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Google, YouTube, Data

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Jul. 3rd, 2008 | 06:53 am

While reading my RSS feeds this morning I picked up this:
YouTube Must Give All User Histories To Viacom

After Scientology's DMCA request on Slashdot we made an active choice to squash data on users to limit the possibility of this sort of request. We randomized incoming trackable data on users and tossed everything but aggregate data for long term storage.


For one, we simply did not need to keep terabytes of log data sitting around collecting dust. Secondly, while the data might be useful for determining trends we risked our user's privacy. We believed this was unacceptable. One court request and we could be handing over who knows what to any company that could find an uneducated judge to sign away the privacy of millions. The data was just not that valuable.

What would I like to see?

Sites handing control of data retention over to users.

It would be good to see more sites give users the opportunity to have their tracking information removed after a period of time from companies databases.

We could start a trend by having websites publish data retention policies .

So what would it take to make this happen? Would peer pressure work? I am not in favor of creating more laws.

What if we petition sites to make steps in this direction. A few at a time, with a goal of long term of putting peer pressure on sites that do not follow the lead of user privacy oriented sites.

Is this too much too ask for?

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Comments {7}

(no subject)

from: jamesd
date: Jul. 4th, 2008 12:04 am (UTC)

It's already the law here. A business is required to disclose why it wants information, not use it for purposes other than that and not to retain it any longer than required for those business purposes.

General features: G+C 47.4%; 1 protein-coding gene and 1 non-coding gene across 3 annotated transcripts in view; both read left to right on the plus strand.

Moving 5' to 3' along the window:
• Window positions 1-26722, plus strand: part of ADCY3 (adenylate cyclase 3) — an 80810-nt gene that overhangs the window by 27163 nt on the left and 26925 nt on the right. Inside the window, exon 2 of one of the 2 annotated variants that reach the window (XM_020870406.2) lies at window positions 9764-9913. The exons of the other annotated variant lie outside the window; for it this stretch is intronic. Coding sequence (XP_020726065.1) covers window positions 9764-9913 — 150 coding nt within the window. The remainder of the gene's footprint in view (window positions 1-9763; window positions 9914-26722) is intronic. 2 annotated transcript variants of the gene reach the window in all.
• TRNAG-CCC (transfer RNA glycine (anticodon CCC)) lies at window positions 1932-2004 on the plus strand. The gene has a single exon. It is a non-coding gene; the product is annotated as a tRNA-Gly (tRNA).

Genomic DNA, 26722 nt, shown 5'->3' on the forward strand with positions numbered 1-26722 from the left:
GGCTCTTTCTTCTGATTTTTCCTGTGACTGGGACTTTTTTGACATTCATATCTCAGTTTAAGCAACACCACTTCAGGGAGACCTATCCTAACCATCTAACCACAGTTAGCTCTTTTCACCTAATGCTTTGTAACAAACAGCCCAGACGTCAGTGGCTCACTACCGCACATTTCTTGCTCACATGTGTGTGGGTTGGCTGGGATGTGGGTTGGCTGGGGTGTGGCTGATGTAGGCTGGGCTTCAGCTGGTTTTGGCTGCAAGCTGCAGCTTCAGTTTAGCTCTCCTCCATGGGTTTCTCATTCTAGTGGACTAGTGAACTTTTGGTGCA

Now, time for me to consider using another law: compelling Google to provide to me all personally identifiable data it holds about me for a fee of about $20. Using my IP address as the personal identifier.

Viacom clearly has the technical capability to go from an IP address to a user based on the IP address and the ISP so the assertion that an IP address is not personally identifying is pretty ridiculous.

Someone also seems to have screwed up: IP addresses that have been modified so that one IP maps to a unique identifier that is not itself an IP address would presumably satisfy Viacom's information need without disclosing the actual IP addresses. I don't see why Google could not have offered that option and it seems that it most certainly should do so now since it's just suffered a significant loss of MY trust by possibly leaking some IP-related information it holds about me.

Peer pressure won't work. LiveJournal has a feature that marks entries as not for archiving by search engines. Google circumvents that by grabbing the RSS feed and ignoring the HTML setting.

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Brian "Krow" Aker

(no subject)

from: krow
date: Jul. 4th, 2008 01:32 am (UTC)

Who knows how Google stores IP data, they may already do that.

But does everyone? No way.

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